Weather Bombs And Marina Living
We’ve now been in the marina for nearly 2 months and Gleda is no longer a sail boat, she’s now a houseboat and not a particularly good one, she’s out of her element and so am I, but that’s how it has to be for now and I’m finally getting used to the idea.
First off though thanks for all the comments on my last post, I’m really grateful to you all for taking the time to send your thoughts and ideas. I’ve considered all of them and it’s only right that I too take some time to answer individually;
Roger – Thank you for your words of encouragement, I’m not sure I deserve them but they provided their own particular kind of warmth.
Jacques – As always your words are wise and welcome. I’ve seen that Southern France has been suffering from crazy weather and I hope you and yours came through OK. I remember you suffering from the epoxy allergy before, that sucks, I can only wish that it clears up quickly and that work on your strengthened mast case is completed in time for Spring. I’m thinking there is a strong possibility that Gleda and Pilgrim could sail in company sometime this Summer, how cool would that be eh?
Ifor – I know you’ve been through the mill and I’m full of admiration for your progress, good luck with the next stages and I look forward to hearing that she’s out of the shed.
Andy – I feel bad when folks need to remind me that I’m already somewhere that others are fighting to get to, it’s a fault of mine that I can sometimes focus on the negative aspects of life whilst at the same time ignoring the positives. I could blame the SAD affliction I’m sure I suffer from but be assured, I still love the life I’m leading right now and I’m super excited for what’s to come. With regard to your suggestions about condensation control, the 12v fan is an interesting one and I may yet try it but I’ve decided against de-humidifiers, The good ones are still expensive both to buy and to run and I simply can’t afford it.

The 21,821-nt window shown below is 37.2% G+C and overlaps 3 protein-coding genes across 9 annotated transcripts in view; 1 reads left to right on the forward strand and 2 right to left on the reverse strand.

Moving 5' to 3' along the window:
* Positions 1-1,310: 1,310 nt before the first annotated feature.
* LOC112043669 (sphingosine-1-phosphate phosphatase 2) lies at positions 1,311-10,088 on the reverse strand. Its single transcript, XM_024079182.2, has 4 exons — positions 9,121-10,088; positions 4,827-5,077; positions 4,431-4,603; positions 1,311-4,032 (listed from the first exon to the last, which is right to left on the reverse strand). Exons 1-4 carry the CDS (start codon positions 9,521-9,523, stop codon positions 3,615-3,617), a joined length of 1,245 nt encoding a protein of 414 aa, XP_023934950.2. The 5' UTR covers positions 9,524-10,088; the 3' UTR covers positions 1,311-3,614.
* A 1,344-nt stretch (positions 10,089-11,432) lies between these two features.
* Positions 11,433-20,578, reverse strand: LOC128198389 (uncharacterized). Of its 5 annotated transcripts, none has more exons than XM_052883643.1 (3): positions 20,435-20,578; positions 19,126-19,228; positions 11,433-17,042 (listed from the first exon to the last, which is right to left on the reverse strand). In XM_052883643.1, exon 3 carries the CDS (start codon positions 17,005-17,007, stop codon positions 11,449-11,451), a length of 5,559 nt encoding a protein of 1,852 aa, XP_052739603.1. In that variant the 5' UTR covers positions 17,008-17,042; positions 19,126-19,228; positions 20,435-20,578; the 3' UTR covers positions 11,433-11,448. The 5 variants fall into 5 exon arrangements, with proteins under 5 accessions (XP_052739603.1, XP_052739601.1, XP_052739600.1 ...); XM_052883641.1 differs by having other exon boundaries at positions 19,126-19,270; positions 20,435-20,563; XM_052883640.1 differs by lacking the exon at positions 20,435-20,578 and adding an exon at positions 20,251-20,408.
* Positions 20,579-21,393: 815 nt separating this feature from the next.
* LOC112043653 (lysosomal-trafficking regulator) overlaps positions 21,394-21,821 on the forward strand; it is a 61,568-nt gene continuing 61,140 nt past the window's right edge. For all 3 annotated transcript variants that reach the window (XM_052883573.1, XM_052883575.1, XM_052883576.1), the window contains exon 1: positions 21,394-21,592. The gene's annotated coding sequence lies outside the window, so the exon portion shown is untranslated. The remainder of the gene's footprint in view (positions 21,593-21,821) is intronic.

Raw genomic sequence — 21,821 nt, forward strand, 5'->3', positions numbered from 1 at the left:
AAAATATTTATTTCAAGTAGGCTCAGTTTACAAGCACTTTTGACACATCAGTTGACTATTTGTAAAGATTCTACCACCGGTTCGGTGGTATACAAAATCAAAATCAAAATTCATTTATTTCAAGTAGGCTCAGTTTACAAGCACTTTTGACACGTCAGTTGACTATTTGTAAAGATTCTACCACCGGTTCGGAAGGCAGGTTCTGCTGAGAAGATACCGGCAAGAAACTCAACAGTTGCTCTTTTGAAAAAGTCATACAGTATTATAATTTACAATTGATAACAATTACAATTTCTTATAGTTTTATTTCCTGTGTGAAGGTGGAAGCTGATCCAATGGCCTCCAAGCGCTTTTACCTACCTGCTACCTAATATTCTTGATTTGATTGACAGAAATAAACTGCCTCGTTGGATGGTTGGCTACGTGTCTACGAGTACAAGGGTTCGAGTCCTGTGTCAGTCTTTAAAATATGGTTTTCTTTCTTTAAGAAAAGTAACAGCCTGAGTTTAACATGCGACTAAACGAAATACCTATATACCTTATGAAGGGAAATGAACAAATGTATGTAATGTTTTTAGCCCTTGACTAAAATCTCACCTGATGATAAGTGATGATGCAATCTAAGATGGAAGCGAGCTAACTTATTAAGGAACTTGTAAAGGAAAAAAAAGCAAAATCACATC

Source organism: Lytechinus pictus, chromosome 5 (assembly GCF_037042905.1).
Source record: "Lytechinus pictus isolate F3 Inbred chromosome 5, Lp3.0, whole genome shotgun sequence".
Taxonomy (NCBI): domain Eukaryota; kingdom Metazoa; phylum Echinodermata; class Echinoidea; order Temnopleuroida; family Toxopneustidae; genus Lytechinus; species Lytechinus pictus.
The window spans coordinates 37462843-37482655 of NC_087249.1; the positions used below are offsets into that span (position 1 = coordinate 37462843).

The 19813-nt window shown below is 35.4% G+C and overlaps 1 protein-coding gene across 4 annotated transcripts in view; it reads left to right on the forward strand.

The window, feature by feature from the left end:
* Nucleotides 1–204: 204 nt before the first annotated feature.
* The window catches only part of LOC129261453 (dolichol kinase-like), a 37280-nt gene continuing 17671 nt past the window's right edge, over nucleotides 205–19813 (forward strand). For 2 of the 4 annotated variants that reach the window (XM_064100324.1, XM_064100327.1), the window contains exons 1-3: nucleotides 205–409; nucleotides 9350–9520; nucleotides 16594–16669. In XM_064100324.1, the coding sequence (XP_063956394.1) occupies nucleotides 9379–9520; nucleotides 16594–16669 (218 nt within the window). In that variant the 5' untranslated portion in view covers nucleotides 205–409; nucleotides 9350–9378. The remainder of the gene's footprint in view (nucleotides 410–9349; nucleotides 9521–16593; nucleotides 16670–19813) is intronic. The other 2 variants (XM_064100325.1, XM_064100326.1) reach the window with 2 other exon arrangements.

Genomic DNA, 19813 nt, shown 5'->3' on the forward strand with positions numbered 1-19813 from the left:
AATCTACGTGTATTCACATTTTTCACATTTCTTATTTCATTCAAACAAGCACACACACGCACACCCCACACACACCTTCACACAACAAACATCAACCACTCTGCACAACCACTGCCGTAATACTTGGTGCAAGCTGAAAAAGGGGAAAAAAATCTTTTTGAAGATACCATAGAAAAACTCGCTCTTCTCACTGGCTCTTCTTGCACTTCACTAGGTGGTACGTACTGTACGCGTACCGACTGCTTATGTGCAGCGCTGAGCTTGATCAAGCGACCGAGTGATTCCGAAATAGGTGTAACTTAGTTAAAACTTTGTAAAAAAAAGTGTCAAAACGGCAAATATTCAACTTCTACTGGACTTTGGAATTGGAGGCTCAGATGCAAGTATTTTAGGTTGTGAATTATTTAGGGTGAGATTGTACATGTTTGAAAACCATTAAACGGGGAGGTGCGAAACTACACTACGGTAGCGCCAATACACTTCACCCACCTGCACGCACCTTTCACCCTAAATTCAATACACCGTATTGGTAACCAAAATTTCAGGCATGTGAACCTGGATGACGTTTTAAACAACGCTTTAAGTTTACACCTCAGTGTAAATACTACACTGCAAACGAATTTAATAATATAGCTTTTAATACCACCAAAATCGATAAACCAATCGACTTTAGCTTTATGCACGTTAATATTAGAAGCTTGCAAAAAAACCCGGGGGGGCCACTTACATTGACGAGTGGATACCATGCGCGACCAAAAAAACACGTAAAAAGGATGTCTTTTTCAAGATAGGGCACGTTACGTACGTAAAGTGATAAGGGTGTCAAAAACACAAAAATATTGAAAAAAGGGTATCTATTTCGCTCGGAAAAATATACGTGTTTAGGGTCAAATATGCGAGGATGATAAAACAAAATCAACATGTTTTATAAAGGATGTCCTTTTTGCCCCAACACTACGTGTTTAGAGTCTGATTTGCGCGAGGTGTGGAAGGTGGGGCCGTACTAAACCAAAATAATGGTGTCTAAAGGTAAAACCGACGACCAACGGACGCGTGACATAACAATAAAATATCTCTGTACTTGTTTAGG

Budge – Brilliant suggestions from someone who’s been there and got the T-shirt, thanks. I don’t know why I didn’t think of an electric blanket before, we’ve now got one on top of the mattress and it’s brilliant, what a difference it makes getting into a pre-warmed bed. So far the winter grade duvet is keeping us toasty whilst asleep but if temperatures really start to fall then I won’t hesitate to add another one. I did research rocket stoves and yes i’m sure I could probably knock one up but our little fan heaters are doing OK whilst we’re plugged into shore power so I’ll hold off hacking holes in my coachroofs for now. Will try the firebricks in the oven later though.
Simon – We tried the nested flowerpots/nightlights jobby and it did work fairly well a few months back but now the temperatures have fallen we just can’t get enough heat out of it. As mentioned above warmth in bed isn’t an issue so no need for sleeping bags yet.
Ed – Thanks for the thought, really appreciated it.
Alan – Interesting, didn’t know that some free lekky might have been available. Too late for this year but filed for the future, thanks.
Jon – As said to Simon, it worked just not that well and I certainly wouldn’t use them at sea!
Philip – There’s a boat just down from us with a little charcoal burner in the cabin, I walk past in the evening and there’s always a little bit of gorgeous smelling smoke drifting out of the slim shiny stainless chimney, I’m very jealous. If Gleda was staying in Northern climes I’d find a way to buy and fit one of these or the ones you suggested but their as rare as rocking horse crap secondhand and I haven’t got thousands to spend so I’ll just have to carry on fantasising. As for planning that first cruise it’s already done. Biscay will be crossed this Spring.
So as I said in my intro, I’m slowly getting used to our new home, Falmouth marina is in a good location, we’re pretty sheltered from the worst winds and quite a long way up the Penryn river so sea state is not an issue, we’ve had cause to be grateful for that already and will be again, tonight without doubt and before the Winter is out I’m sure, I’ll say more on that in a minute.
The marina has all the facilities you’d expect and we’ve now got used to not having to think about getting showers, doing laundry, finding water, ditching gash (sorry…. disposing of rubbish) etc. We have two large supermarkets less that 10 minutes walk away and the towns of Falmouth and Penryn are each about 20 minutes walk. There are chandlers, sailmakers and every other trade we could possibly need close at hand. We couldn’t be in a better place anywhere in the UK.